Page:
Microbial Interrelationships across Sites of Breastfeeding Mothers and Infants at 6 Weeks Postpartum

Erin C. Davis, Mei Wang, Sharon M. Donovan

Research output: Contribution to journalArticlepeer-review


Infancy is a critical life stage for the establishment of the gut microbiome. Human milk contains a unique microbial ecosystem that serves as a continuous source of commensal bacteria for the infant. However, the origin of the human milk microbiota, how it is influenced by breastfeeding exclusivity, and its role in infant gut microbiota assembly are not clear. To interrogate these questions, we examined the relationships among fecal, oral, breast skin, and human milk microbiota of 33 exclusively breastfeeding (EBF) and mixed-feeding (MF; human milk + infant formula) mother–infant pairs at 6 weeks postpartum. Here, we show that MF infants have a significantly more diverse oral microbiome comprised of lower relative abundances of Streptococcus and Gemella and higher abundances of Veillonella. Using both SourceTracker2 and FEAST, we demonstrate breast skin and infant saliva as the principal contributing sources to the human milk microbiota. Of the sampled sites, human milk and maternal stool were predicted to contribute the largest fraction to the infant fecal microbiome, but the majority of the community was estimated to arise from unknown sources. Lastly, we identified twenty-one significant co-occurrence relationships between bacteria in human milk and on other maternal and infant body sites. These results demonstrate several unique microbial interrelationships between breastfeeding dyads, providing insight into potential mechanisms of microbial assembly in early life.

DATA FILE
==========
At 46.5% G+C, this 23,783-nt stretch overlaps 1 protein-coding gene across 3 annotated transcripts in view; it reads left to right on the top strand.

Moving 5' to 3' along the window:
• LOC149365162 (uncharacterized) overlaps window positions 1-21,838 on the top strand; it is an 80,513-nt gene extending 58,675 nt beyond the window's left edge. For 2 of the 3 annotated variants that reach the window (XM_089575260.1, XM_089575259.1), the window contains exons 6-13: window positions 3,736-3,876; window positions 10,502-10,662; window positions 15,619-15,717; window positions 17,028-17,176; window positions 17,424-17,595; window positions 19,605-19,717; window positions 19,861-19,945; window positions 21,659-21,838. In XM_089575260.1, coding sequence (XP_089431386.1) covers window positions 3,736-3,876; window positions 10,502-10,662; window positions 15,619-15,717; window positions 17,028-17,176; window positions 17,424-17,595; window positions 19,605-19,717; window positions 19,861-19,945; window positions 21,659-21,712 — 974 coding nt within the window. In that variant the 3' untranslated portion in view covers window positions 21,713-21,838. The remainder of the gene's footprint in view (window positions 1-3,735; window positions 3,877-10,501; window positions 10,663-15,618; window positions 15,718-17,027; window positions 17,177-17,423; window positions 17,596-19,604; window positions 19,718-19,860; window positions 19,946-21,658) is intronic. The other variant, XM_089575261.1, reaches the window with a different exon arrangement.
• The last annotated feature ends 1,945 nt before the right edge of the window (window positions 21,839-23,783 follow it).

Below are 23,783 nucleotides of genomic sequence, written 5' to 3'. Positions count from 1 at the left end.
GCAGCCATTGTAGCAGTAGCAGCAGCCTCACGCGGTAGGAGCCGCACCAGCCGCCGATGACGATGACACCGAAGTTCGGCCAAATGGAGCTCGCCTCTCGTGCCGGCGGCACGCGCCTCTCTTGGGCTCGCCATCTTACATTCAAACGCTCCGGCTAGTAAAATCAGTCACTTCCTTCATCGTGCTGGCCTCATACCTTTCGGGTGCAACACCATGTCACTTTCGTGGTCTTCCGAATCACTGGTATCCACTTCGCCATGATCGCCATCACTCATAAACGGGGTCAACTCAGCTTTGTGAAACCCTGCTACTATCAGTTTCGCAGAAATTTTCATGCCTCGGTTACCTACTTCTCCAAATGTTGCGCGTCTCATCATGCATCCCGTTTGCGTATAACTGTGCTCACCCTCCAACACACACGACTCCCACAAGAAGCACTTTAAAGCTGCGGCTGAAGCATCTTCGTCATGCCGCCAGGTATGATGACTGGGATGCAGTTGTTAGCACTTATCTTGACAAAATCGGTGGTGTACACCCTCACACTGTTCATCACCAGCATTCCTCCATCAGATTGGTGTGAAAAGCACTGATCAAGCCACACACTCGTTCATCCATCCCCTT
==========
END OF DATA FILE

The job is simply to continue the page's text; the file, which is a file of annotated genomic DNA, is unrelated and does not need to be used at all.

Original languageEnglish (US)
Article number1155
Issue number6
StatePublished - Jun 2022


  • human milk
  • breastfeeding
  • human milk microbiome
  • infant microbiome

ASJC Scopus subject areas

  • Microbiology (medical)
  • Virology
  • Microbiology


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